Soluto Utility Now Solves App Crashes
Manage Your Browser
The new beta version of Soluto also analyzes your browser to help you tweak it to your specifications. The interface here is similar to what you see when you analyze your boot time. Soluto shows you by name every plug-in, add-on and toolbar in your browser and how many people have disabled each component. Your browser components are broken down into three categories: Safely Remove, Possibly Remove and Disabled. Items found under "Safely Remove" are components you can remove without worrying about your browser crashing or becoming disabled. Items under this category are typically toolbars and add-ons so make sure you don't disable something you use every day.
Components under "Possibly Remove" are items that Soluto is less sure you should remove, but things that many others have disabled. Let's say you're deciding whether to disable the Google Gears plug-in for Internet Explorer. Clicking on the component will show you what the plug-in does, what will happen when you disable it and what percentage of users have chosen to disable it. Then you can decide what you'd like to do. If you ever want to restore a browser component, you can do so by clicking on it under the Disabled category.
In my tests, Soluto did not have explanations for all of my browser's components; it didn't know, for example, what the LastPass toolbar did. But it does have descriptions for most of the major components, and even if you don't see a description, you can still see how many others have disabled each component. I also found that clicking through the browser extensions and plug-ins could be a little tricky. Several times I inadvertently disabled a plug-in that I didn't mean to, but restoring a plug-in is as easy as disabling it so this is only a minor quibble.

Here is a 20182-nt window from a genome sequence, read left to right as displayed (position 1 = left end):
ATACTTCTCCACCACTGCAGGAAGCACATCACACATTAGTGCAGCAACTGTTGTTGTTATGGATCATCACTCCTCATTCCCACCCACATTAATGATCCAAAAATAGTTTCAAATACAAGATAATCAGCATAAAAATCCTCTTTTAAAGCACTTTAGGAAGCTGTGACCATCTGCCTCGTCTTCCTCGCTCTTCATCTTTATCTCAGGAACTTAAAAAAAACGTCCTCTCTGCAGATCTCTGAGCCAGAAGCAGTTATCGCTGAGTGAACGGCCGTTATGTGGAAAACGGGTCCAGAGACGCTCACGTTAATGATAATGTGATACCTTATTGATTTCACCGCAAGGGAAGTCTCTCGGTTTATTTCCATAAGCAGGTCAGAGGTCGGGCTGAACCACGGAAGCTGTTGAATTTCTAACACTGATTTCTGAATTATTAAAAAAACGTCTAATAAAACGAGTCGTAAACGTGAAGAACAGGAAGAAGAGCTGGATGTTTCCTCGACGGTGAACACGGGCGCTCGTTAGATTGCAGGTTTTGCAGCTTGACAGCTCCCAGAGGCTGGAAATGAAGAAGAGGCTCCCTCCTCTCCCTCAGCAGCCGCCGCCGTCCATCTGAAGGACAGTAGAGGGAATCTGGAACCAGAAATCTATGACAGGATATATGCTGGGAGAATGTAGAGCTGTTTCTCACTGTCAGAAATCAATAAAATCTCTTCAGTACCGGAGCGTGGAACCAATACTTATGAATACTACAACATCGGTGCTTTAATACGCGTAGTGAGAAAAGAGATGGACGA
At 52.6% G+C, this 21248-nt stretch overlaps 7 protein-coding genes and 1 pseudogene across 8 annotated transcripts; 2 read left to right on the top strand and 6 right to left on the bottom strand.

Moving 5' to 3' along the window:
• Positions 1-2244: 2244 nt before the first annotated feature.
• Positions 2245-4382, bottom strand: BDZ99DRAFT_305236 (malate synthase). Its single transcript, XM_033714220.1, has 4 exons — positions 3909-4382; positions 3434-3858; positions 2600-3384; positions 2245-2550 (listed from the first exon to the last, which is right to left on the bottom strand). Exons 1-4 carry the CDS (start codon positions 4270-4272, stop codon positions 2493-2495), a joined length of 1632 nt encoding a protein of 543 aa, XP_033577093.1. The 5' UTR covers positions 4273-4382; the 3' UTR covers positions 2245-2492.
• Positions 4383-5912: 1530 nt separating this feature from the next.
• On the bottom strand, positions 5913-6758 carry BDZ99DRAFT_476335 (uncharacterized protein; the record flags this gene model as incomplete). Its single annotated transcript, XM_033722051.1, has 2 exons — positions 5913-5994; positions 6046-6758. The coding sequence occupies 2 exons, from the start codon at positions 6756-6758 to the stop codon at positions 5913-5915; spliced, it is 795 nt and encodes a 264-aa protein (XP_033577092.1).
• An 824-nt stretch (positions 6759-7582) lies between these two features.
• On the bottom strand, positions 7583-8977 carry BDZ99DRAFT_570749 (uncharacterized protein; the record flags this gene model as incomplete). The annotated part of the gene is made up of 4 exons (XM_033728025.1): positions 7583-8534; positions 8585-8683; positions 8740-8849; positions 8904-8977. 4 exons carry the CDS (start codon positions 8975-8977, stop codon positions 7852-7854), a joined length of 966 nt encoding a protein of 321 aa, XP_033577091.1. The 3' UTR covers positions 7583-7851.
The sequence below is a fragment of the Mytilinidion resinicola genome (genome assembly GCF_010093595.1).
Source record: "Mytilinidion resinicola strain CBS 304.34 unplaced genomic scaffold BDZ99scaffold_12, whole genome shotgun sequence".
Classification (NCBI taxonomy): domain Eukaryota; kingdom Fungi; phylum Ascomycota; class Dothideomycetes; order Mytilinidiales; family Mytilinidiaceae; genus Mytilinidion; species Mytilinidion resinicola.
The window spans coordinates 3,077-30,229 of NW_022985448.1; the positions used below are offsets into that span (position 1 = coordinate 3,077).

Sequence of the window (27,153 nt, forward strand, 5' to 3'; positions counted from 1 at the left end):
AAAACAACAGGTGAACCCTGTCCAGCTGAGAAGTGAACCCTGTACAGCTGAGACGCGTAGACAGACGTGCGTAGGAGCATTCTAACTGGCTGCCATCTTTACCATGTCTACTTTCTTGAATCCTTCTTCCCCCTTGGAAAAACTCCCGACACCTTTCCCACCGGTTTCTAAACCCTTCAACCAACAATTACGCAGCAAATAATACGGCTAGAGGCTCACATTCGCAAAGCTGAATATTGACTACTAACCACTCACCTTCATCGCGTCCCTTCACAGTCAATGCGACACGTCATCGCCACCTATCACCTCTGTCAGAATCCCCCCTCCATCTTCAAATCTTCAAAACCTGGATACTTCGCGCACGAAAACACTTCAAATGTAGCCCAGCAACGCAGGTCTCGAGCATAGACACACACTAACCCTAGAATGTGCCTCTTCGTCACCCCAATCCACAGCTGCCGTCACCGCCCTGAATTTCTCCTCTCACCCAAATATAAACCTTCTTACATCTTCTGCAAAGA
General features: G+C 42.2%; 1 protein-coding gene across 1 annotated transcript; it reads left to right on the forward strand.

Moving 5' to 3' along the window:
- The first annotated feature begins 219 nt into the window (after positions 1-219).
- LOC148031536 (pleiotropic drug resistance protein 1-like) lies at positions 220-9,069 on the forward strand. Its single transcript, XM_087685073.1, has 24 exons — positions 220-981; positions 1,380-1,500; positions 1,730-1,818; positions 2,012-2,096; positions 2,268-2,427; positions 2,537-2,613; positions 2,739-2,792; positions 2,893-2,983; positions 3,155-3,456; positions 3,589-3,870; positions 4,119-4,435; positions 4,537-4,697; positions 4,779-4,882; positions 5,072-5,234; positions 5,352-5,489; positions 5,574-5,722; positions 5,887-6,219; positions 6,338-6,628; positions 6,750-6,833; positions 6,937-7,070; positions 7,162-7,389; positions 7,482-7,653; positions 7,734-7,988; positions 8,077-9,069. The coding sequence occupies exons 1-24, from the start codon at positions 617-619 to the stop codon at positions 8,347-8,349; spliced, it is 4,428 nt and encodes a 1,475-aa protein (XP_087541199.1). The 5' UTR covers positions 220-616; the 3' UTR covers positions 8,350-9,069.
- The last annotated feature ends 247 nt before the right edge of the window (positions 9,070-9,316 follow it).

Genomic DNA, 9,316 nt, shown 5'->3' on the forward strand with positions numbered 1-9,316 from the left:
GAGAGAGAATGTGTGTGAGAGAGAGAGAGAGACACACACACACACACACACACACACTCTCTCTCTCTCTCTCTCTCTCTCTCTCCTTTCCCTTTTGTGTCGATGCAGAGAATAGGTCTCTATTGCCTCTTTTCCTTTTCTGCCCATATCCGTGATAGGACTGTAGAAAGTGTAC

The browser feature also lets you manage your browser's default search engine and choose between alternatives such as Bing, Google or Yahoo. It's a handy feature to have in case a toolbar or program tricks you into switching your default search engine. This is exactly what happened to me several years ago after installing a free security program for my Vista machine. The program was particularly obnoxious and wouldn't let me easily change my search engine back. Soluto's new browser feature will come in very hand if I encounter problems like that again. Despite managing your browser's default search options, Soluto does not have an option to change your system's default browser.
Overall, Soluto was very usable, and as long as you don't mind sharing your PC's usage data, Soluto is worth trying out. The new app is also easy to uninstall through the Windows Control Panel should you want to get rid of it -- a problem several PCWorld readers had complained about. But keep in mind that once you delete Soluto any changes you made to your system such as disabling browser add-ons will be lost.
The company says it isn't finished with just improving your boot times, and helping you with app crashes and browser management. Soluto also plans on publicly sharing the data collected in its PC Genome project in the future via a Web app. That could turn out to be a handy guide if you ever want to know, for example, which laptops crash the most often with Photoshop before you head out to purchase your next PC.
You can find the new beta version of Soluto in our Downloads library.